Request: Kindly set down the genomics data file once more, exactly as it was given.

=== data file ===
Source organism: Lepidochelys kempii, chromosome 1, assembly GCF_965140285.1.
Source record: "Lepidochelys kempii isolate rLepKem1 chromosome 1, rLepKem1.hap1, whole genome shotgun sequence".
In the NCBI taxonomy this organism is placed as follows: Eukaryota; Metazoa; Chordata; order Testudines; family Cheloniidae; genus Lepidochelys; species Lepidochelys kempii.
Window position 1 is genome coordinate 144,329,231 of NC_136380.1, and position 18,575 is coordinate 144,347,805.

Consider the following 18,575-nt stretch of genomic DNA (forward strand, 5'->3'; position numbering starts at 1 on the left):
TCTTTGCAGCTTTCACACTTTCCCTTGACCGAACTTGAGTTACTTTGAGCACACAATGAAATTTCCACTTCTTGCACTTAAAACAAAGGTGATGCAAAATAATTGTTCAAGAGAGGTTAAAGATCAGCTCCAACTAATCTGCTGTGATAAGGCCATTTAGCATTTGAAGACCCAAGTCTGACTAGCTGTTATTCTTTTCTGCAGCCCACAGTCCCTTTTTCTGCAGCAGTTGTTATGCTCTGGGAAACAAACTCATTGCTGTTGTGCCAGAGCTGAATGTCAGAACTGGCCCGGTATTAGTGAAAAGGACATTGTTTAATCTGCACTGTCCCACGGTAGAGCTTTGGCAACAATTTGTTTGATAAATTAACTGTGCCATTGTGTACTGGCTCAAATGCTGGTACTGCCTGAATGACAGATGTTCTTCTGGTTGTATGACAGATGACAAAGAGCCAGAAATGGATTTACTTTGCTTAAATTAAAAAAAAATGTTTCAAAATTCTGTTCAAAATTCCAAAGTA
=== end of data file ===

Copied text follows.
Source organism: Lepidochelys kempii, chromosome 1, assembly GCF_965140285.1.
Source record: "Lepidochelys kempii isolate rLepKem1 chromosome 1, rLepKem1.hap1, whole genome shotgun sequence".
In the NCBI taxonomy this organism is placed as follows: Eukaryota; Metazoa; Chordata; order Testudines; family Cheloniidae; genus Lepidochelys; species Lepidochelys kempii.
Window position 1 is genome coordinate 144,329,231 of NC_136380.1, and position 18,575 is coordinate 144,347,805.

Consider the following 18,575-nt stretch of genomic DNA (forward strand, 5'->3'; position numbering starts at 1 on the left):
TCTTTGCAGCTTTCACACTTTCCCTTGACCGAACTTGAGTTACTTTGAGCACACAATGAAATTTCCACTTCTTGCACTTAAAACAAAGGTGATGCAAAATAATTGTTCAAGAGAGGTTAAAGATCAGCTCCAACTAATCTGCTGTGATAAGGCCATTTAGCATTTGAAGACCCAAGTCTGACTAGCTGTTATTCTTTTCTGCAGCCCACAGTCCCTTTTTCTGCAGCAGTTGTTATGCTCTGGGAAACAAACTCATTGCTGTTGTGCCAGAGCTGAATGTCAGAACTGGCCCGGTATTAGTGAAAAGGACATTGTTTAATCTGCACTGTCCCACGGTAGAGCTTTGGCAACAATTTGTTTGATAAATTAACTGTGCCATTGTGTACTGGCTCAAATGCTGGTACTGCCTGAATGACAGATGTTCTTCTGGTTGTATGACAGATGACAAAGAGCCAGAAATGGATTTACTTTGCTTAAATTAAAAAAAAATGTTTCAAAATTCTGTTCAAAATTCCAAAGTA